7 Illustration and text

Students will gain knowledge and experience in personalising typography.

Duration

1-2 weeks

Driving question

Could illustrative typography make sketches obsolete?

Overview

By studying the work of Australian designer Gemma O'Brien, students will gain knowledge and experience in personalising typography. Students will use stylised images and letterforms to create a contemporary decorative text.

Outcomes

Stage 5

A student:

  • 5.4 investigates and responds to the world as a source of ideas, concepts and subject matter for visual design artworks
  • 5.7 applies their understanding of aspects of practice to critically and historically interpret visual design art works
  • 5.8 uses their understanding of the function of and relationships between artist - artwork - world - audience in critical and historical interpretations of visual design artworks
  • 5.9 uses the frames to make different interpretations of visual design artworks


copyright NSW Education Standards Authority (NESA) for and on behalf of the Crown in right of the State of New South Wales, 2004.

Content

Students will explore, apply and design typographic forms that combine pictures and words. They will create a new graphic that functions as both a letter and a word. Students will be introduced to the concepts and possibilities when experimenting with alternative surfaces to communicate with an audience.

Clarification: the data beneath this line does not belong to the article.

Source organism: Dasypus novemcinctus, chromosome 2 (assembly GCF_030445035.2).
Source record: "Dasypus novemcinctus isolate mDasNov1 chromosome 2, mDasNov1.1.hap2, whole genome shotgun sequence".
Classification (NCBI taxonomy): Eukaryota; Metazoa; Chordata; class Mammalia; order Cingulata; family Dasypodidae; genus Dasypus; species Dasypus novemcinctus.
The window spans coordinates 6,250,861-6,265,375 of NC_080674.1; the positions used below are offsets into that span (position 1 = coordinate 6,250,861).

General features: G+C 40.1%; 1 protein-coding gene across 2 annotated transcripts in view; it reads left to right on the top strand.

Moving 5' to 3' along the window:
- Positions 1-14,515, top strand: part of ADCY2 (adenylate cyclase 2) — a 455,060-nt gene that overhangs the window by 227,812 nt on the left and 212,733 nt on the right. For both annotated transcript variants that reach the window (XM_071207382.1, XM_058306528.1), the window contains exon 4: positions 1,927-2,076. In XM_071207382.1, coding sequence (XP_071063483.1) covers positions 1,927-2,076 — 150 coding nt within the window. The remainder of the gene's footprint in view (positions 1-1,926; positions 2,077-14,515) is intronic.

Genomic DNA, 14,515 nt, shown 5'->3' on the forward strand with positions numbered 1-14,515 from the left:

Focus areas

  • Shape and letterform
  • Structural and subjective frames
  • Design and audience.


Cross-curriculum content and key competencies

  • Civics and citizenship
  • Work, employment and enterprise
  • Information and communication technology

Assessment

All activities require students to demonstrate their learning and are all assessment for learning activities.

Teaching and learning activities

Introduction

Students will:

A cube like structure with the word FEAR written on the two sides visible FE on one and AR on the other. White font and graphics on black background.
Image: Gemma Obrien - Fear

Image: 'Fear' from https://www.theloop.com.au/mrseaves/portfolio/lovefear/260995, accessed 18/01/2018.

A cube like structure with the word LOVE written on the two sides visible LO on one and VE on the other. Black font and graphics on white background.
Image: Gemma Obrien - Love

Image: 'Love' from https://www.theloop.com.au/mrseaves/portfolio/lovefear/260995, accessed 18/01/2018.

Design making

Materials required

  • A3 paper
  • tracing paper
  • visual design journal/blog
  • colour pencils, watercolours, paints and felt tip markers
  • white or gesso paint
  • mobile phone or digital camera
  • smooth surface object not exceeding 30cm x 30cm x 30cm.

Haiku

A haiku is a form of Japanese poetry that has 17 syllables broken into three lines of five, seven and five syllables.

Students will:

  • compose a haiku about any topic of their choice
  • choose a font on the computer that will outline the words in their haiku
  • print out the word and trace onto tracing paper